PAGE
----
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Aw, dang, I'm sorry you still feel bad!

What do your labs look like?

There's no reason you should feel this bad. When my labs were off, I couldn't do more than four or five jumps either. Three weeks ago, I was at a show and rode four different horses so there is hope...I just suspect your doctors aren't properly medicating you.
 

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Oh man...not only is your t3 way too low, but your free t4 is way too high.

What happens if you stick with 150 everday?
 
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Going with 150 of levo and 15 of Cytomel makes a lot of sense to me. It IS crazy that you have to self-medicate, but I really do think the small adjustments will help tremendously.
 

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Glad you are hanging in there. :) In November, you might want to discuss a *slight* reduction to your t4 meds. That free t4 is creeping up there and if it gets too high, you can have lots of unpleasant symptoms.
 
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Did the oncologist give you a target range for the TSH? I know some just go with the "the lower the better" approach.

There are a lot of doctors who appreciate that a patient's quality of life often suffers significantly when the TSH is that low and doesn't really have a impact of recurrence rates. http://www.medpagetoday.com/MeetingCoverage/ATA/42381

I'm sure I've posted this before (and I apologize for the repetition...I also acknowledge that this comes from the American Thyroid Association, which your doctor might not subscribe to...):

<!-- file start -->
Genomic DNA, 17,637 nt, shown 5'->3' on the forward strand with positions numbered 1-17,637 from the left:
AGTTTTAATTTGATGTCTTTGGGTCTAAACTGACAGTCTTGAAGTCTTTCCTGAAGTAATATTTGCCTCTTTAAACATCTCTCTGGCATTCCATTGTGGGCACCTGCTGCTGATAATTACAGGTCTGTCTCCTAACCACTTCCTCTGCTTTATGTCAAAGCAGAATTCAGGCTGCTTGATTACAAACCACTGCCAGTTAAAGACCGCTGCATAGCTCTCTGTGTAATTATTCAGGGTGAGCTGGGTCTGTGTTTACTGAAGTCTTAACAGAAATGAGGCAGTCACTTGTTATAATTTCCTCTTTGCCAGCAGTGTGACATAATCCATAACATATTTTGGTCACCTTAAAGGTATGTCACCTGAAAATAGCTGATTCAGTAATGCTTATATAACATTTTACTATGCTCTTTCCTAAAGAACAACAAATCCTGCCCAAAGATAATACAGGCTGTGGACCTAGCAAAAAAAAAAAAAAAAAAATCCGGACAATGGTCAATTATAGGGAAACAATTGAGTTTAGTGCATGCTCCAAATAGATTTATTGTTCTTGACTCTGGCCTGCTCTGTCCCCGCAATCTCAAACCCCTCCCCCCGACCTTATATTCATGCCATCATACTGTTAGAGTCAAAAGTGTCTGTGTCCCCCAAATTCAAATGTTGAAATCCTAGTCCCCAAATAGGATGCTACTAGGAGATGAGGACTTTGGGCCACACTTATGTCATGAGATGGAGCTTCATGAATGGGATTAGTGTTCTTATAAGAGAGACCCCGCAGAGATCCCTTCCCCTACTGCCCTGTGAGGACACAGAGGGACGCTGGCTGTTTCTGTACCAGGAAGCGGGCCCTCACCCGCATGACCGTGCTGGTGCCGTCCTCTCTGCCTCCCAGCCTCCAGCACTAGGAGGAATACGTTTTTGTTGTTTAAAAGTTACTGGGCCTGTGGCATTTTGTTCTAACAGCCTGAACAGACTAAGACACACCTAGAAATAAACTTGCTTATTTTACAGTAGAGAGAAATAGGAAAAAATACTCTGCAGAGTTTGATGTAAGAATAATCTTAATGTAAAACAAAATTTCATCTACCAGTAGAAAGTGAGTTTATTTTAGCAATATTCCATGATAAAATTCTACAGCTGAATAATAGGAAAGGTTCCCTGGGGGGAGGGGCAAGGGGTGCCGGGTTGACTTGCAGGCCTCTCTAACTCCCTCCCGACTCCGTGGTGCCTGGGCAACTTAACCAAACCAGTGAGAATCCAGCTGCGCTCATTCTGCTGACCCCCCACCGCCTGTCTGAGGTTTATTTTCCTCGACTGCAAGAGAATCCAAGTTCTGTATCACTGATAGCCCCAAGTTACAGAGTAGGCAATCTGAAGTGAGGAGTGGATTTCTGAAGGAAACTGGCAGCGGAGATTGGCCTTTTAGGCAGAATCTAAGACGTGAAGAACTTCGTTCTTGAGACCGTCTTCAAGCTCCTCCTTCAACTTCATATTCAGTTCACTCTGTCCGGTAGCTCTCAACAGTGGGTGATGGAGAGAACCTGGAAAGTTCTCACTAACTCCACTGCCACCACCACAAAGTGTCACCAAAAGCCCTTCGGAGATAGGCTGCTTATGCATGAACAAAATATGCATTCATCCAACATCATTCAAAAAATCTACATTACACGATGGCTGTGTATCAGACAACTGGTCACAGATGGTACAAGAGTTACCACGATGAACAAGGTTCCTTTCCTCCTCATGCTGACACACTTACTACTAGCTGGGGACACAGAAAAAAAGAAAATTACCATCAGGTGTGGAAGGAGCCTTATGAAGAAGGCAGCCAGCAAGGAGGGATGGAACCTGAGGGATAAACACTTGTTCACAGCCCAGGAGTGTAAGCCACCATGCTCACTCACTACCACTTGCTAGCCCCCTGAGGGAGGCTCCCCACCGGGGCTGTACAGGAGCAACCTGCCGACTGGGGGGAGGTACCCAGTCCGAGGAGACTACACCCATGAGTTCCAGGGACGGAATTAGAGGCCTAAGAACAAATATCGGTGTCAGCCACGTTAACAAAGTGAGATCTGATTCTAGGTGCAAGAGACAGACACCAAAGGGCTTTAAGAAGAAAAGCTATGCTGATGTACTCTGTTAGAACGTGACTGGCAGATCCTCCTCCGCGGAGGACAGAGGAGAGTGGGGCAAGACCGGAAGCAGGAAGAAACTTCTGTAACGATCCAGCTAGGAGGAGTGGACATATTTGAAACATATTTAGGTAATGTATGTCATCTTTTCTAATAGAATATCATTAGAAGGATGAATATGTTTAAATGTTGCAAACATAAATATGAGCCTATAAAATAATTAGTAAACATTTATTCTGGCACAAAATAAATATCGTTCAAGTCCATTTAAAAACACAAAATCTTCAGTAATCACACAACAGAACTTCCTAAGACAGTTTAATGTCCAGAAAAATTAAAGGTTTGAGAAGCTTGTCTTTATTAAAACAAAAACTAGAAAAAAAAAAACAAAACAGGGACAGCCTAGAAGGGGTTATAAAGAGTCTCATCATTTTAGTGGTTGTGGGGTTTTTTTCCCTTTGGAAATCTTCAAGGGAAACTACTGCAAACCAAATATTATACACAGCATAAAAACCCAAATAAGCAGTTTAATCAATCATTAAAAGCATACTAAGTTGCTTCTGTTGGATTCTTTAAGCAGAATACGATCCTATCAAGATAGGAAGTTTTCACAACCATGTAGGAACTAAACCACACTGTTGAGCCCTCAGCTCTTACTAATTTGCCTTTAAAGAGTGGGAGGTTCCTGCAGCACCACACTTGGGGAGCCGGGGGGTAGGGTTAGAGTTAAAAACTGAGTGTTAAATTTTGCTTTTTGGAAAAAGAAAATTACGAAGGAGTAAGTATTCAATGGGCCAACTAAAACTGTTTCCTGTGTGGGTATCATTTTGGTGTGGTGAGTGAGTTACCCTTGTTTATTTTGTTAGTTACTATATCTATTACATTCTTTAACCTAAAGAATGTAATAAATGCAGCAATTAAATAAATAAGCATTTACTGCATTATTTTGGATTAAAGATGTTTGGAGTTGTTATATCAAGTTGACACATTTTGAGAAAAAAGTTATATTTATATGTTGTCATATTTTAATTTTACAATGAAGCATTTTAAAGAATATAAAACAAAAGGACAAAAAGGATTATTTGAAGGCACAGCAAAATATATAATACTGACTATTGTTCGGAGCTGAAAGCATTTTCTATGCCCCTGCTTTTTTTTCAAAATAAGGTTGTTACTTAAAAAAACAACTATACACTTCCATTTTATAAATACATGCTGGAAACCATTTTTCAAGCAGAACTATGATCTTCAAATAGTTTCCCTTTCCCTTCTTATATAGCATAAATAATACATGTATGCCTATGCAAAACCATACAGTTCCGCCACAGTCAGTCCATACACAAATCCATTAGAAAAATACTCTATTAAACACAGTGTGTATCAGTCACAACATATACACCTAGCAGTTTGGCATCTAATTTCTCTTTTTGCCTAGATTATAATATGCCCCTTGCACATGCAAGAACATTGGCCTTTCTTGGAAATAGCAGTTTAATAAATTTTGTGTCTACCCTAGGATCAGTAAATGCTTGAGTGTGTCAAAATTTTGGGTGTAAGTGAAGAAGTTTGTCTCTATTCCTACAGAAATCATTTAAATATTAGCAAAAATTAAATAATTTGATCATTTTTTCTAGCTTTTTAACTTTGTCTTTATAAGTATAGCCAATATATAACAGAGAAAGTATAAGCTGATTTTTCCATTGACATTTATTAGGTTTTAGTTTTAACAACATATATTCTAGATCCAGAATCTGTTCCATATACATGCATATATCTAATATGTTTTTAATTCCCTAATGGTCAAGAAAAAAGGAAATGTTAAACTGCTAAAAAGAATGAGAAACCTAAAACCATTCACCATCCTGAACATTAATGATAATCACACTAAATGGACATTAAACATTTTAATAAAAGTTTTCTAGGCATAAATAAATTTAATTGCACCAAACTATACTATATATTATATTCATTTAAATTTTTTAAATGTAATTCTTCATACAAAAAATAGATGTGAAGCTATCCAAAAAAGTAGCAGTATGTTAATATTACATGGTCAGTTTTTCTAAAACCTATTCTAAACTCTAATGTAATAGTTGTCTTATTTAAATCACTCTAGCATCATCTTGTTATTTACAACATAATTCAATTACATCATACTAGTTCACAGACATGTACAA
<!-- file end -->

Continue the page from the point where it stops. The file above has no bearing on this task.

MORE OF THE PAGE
http://www.thyca.org/pap-fol/more/tsh-suppression/

The American Thyroid Association's Guidelines (2009) make several recommendations regarding TSH.

For initial TSH suppression, for high-risk and intermediate-risk patients, the guidelines recommend initial TSH below 0.1 mU/L, and, for low-risk patients TSH at or slightly below the lower limit of normal (0.1-0.5 mU/L). (Recommendation 40).

For long-term management, the guidelines recommend (Recommendation 49):

  • In patients with persistent disease, the serum TSH should be maintained below 0.1mU=L indefinitely in the absence of specific contraindications.
  • In patients who are clinically and biochemically free of disease but who presented with high risk disease, consideration should be given to maintaining TSH suppressive therapy to achieve serum TSH levels of 0.1-0.5mU=L for 5-10 years.
  • In patients free of disease, especially those at low risk for recurrence, the serum TSH may be kept within the low normal range (0.3-2mU=L).
  • In patients who have not undergone remnant ablation who are clinically free of disease and have undetectable suppressed serum Tg and normal neck ultrasound, the serum TSH may be allowed to rise to the low normal range (0.3-2mU=L).

About 85% of postoperative patients are low-risk, according to the guidelines.
 

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Well, dang. I hate not being able to sleep.

Taking t4 before blood tests shouldn't change the result, really, since it takes a long, long time for that number to move. I think I would be inclined to decrease the t4 to 137 and stay on the dose of t3. Regardless of how you process medicine, I don't think anyone could sleep well with a free t4 that high. :)
 

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Nice!!! I hope this helps. If not, there's always wine. :tongue0013:
 

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Great news! My first run once my meds were straightened out was terribly slow...but no matter how slow you were going, you were still running circles around anyone who was sitting on the couch. :)
 
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I was caught in that cycle for a little while. Don't go full out, but if you can, keep moving so the doctors can figure out what dose you SHOULD be on. :)
 

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I totally and completely understand. My numbers change drastically when I do or don't work out. Just keep feeling it out. When you feel better and get on a larger dose, try walking again. You'll probably have a dip again...increase the meds as needed and try it again. You will find the right spot but it takes forever and a day.
 
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